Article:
Some retinal detachments can also be initiated without the presence of floaters or flashes of light. In these cases, patients may notice a wave or veil in their vision or the appearance of a shadow alongside of the visual field. The development of a retinal detachment will cause a blurring of central vision and create a significant loss of vision unless it is not treated quickly and effectively.

Occasionally, retinal detachment can happen suddenly and the patient may experience a total loss of vision in one eye. A similar sudden vision loss can also be caused by a vitreous hemorrhage associated with retinal tear or detachment.

 

TREATMENT

Preventive or prophylactic treatment is addressed to the control of all those injuries or tears that can lead to a retinal detachment. Among the possible treatments, we emphasize preventive cryotherapy and laser photocoagulation.

Photocoagulation consists of giving a series of laser impacts on all injuries that may predispose a retinal detachment. The laser seals the retina in those areas where it is weak, creating a strong bond between the retinal layers. It's a painless process and is carried out through the pupil. 

Cryotherapy is also intended to seal existing lesions.  The procedure will apply a cold probe in the external wall of the eyeball.

Yet, retinal detachment has already occurred and we must resort to a curative treatment. The scleral or classical surgery involves placing explants (materials adhered to the external wall of the eyeball) in order to produce an indentation of the eyeball wall inwards. In this way, the said wall reaches out the detached retina facilitating plugging of retinal tears and adhesion of the retina to the eye wall. Normally this procedure is often combined with laser.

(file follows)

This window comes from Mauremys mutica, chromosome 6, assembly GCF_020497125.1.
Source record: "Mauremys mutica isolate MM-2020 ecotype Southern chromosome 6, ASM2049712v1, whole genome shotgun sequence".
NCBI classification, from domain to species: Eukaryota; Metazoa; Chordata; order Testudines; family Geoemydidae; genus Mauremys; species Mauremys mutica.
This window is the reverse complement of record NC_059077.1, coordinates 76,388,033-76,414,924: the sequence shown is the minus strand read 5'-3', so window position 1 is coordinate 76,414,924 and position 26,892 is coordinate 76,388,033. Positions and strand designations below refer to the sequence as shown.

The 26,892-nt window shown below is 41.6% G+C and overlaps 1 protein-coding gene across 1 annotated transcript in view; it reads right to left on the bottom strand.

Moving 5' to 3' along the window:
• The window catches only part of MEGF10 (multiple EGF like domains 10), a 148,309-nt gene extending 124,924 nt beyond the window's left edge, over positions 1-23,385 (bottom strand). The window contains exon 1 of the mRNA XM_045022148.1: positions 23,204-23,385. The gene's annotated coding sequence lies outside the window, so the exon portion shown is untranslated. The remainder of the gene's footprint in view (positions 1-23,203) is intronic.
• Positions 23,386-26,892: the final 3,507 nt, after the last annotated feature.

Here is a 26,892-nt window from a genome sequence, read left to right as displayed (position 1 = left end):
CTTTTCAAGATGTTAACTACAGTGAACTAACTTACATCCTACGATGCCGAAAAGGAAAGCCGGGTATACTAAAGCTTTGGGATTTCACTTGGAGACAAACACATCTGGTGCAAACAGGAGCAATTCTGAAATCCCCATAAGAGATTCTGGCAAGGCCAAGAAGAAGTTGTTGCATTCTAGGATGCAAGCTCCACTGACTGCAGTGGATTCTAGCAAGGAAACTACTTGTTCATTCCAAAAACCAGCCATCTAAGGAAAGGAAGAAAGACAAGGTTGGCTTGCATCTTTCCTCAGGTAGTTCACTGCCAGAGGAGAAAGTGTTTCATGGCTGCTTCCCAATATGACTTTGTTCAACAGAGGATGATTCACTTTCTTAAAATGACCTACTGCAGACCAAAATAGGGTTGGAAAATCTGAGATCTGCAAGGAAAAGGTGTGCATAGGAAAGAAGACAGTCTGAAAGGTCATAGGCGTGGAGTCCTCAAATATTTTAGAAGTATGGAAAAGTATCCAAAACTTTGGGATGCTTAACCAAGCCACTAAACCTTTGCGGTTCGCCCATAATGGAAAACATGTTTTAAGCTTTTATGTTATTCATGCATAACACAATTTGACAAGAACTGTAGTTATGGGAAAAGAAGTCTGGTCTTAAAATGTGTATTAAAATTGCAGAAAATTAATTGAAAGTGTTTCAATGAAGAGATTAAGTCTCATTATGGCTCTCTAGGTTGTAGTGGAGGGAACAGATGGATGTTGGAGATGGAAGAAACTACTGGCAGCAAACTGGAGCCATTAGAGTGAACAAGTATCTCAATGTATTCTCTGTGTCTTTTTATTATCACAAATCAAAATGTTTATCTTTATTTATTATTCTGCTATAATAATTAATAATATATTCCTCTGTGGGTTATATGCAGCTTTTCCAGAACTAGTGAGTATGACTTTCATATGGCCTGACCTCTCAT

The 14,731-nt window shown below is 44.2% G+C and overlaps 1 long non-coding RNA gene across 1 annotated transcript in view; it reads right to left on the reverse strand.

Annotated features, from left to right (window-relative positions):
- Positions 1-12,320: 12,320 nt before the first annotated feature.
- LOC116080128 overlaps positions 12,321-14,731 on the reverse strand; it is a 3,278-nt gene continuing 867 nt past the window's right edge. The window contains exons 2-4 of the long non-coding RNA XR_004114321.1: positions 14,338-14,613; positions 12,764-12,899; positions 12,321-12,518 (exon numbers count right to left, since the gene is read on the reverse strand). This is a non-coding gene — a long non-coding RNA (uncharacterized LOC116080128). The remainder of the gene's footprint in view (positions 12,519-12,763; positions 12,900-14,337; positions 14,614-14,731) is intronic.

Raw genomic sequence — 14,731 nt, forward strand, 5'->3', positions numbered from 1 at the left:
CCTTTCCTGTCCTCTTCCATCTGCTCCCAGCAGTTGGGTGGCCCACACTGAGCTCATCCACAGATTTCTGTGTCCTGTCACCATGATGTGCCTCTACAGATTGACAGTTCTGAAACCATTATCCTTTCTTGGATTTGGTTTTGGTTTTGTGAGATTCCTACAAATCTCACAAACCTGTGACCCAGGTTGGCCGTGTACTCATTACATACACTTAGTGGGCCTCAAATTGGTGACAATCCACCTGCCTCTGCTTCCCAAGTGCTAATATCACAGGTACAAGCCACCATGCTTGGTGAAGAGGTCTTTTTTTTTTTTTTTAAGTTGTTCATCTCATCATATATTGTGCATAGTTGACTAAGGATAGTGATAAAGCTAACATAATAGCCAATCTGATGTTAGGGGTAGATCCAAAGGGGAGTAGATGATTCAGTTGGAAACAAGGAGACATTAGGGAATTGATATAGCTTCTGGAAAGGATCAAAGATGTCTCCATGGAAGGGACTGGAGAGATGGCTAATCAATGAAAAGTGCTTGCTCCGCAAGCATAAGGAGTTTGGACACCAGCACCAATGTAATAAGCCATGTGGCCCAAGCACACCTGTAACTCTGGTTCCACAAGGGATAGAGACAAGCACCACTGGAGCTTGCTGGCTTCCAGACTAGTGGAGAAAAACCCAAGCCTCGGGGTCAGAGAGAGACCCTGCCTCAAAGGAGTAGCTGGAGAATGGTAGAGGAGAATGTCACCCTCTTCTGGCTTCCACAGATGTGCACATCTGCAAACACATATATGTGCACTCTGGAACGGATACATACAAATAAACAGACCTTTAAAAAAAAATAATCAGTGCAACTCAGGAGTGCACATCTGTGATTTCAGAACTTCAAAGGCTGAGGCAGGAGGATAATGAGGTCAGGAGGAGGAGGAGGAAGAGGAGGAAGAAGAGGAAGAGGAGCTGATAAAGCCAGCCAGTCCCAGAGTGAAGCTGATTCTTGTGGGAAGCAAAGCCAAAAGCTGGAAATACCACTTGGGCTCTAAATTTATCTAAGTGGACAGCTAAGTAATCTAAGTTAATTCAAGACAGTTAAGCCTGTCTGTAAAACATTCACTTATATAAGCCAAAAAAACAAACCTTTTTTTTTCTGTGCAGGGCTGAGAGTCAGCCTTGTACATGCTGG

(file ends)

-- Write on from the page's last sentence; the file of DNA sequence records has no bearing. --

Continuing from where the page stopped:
Vitrectomy is another curative treatment, mainly indicated for those cases where the retina is detached as a result of vitreous traction.  The vitreous humor causing injury will be removed and replaced by injecting a similar fluid, then substances as air or expanding gases or silicone oils will be passed through in order to press the retina and adhere it properly. Prior to this procedure, injuries or tears shall have been treated with laser. 

Finally, we can also use gas injection but without removing the vitreous humor. In this case, a gas bubble will be infiltrated to push the affected retina and facilitate adherence. To complete the procedure, cryotherapy or laser will be used.

PREVENTION OF LOSS OF VISION.

Early detection of an injury to the back of the eye, that can cause retinal detachment, is the best protection against loss of vision. Notwithstanding no symptoms are observed, periodic examinations should be performed, especially in those individuals who are in a risk group (high myopia, family history, etc). It is important to remind people that a retinal detachment is a painless eye disorder but that requires immediate, urgent treatment.